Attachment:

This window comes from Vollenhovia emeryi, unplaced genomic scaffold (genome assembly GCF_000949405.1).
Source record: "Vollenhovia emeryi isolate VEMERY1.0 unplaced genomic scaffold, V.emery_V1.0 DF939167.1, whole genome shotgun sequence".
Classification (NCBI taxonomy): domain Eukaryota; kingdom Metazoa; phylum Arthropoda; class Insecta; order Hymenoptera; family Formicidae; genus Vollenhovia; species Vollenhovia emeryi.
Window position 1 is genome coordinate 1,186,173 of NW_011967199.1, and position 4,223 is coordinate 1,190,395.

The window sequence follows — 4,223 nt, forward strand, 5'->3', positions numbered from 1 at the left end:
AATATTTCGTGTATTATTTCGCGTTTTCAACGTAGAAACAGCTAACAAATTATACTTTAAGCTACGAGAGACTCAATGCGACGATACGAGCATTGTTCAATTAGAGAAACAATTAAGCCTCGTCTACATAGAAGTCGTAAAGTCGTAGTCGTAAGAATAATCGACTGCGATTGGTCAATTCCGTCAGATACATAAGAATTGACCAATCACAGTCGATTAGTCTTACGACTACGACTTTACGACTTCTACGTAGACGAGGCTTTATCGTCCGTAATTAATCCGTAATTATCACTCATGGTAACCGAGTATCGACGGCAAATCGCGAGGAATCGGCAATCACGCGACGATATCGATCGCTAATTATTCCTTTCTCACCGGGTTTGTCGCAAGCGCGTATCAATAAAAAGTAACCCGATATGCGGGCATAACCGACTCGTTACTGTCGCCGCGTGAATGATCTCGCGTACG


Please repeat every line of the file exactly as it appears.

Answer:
This window comes from Vollenhovia emeryi, unplaced genomic scaffold (genome assembly GCF_000949405.1).
Source record: "Vollenhovia emeryi isolate VEMERY1.0 unplaced genomic scaffold, V.emery_V1.0 DF939167.1, whole genome shotgun sequence".
Classification (NCBI taxonomy): domain Eukaryota; kingdom Metazoa; phylum Arthropoda; class Insecta; order Hymenoptera; family Formicidae; genus Vollenhovia; species Vollenhovia emeryi.
Window position 1 is genome coordinate 1,186,173 of NW_011967199.1, and position 4,223 is coordinate 1,190,395.

The window sequence follows — 4,223 nt, forward strand, 5'->3', positions numbered from 1 at the left end:
AATATTTCGTGTATTATTTCGCGTTTTCAACGTAGAAACAGCTAACAAATTATACTTTAAGCTACGAGAGACTCAATGCGACGATACGAGCATTGTTCAATTAGAGAAACAATTAAGCCTCGTCTACATAGAAGTCGTAAAGTCGTAGTCGTAAGAATAATCGACTGCGATTGGTCAATTCCGTCAGATACATAAGAATTGACCAATCACAGTCGATTAGTCTTACGACTACGACTTTACGACTTCTACGTAGACGAGGCTTTATCGTCCGTAATTAATCCGTAATTATCACTCATGGTAACCGAGTATCGACGGCAAATCGCGAGGAATCGGCAATCACGCGACGATATCGATCGCTAATTATTCCTTTCTCACCGGGTTTGTCGCAAGCGCGTATCAATAAAAAGTAACCCGATATGCGGGCATAACCGACTCGTTACTGTCGCCGCGTGAATGATCTCGCGTACG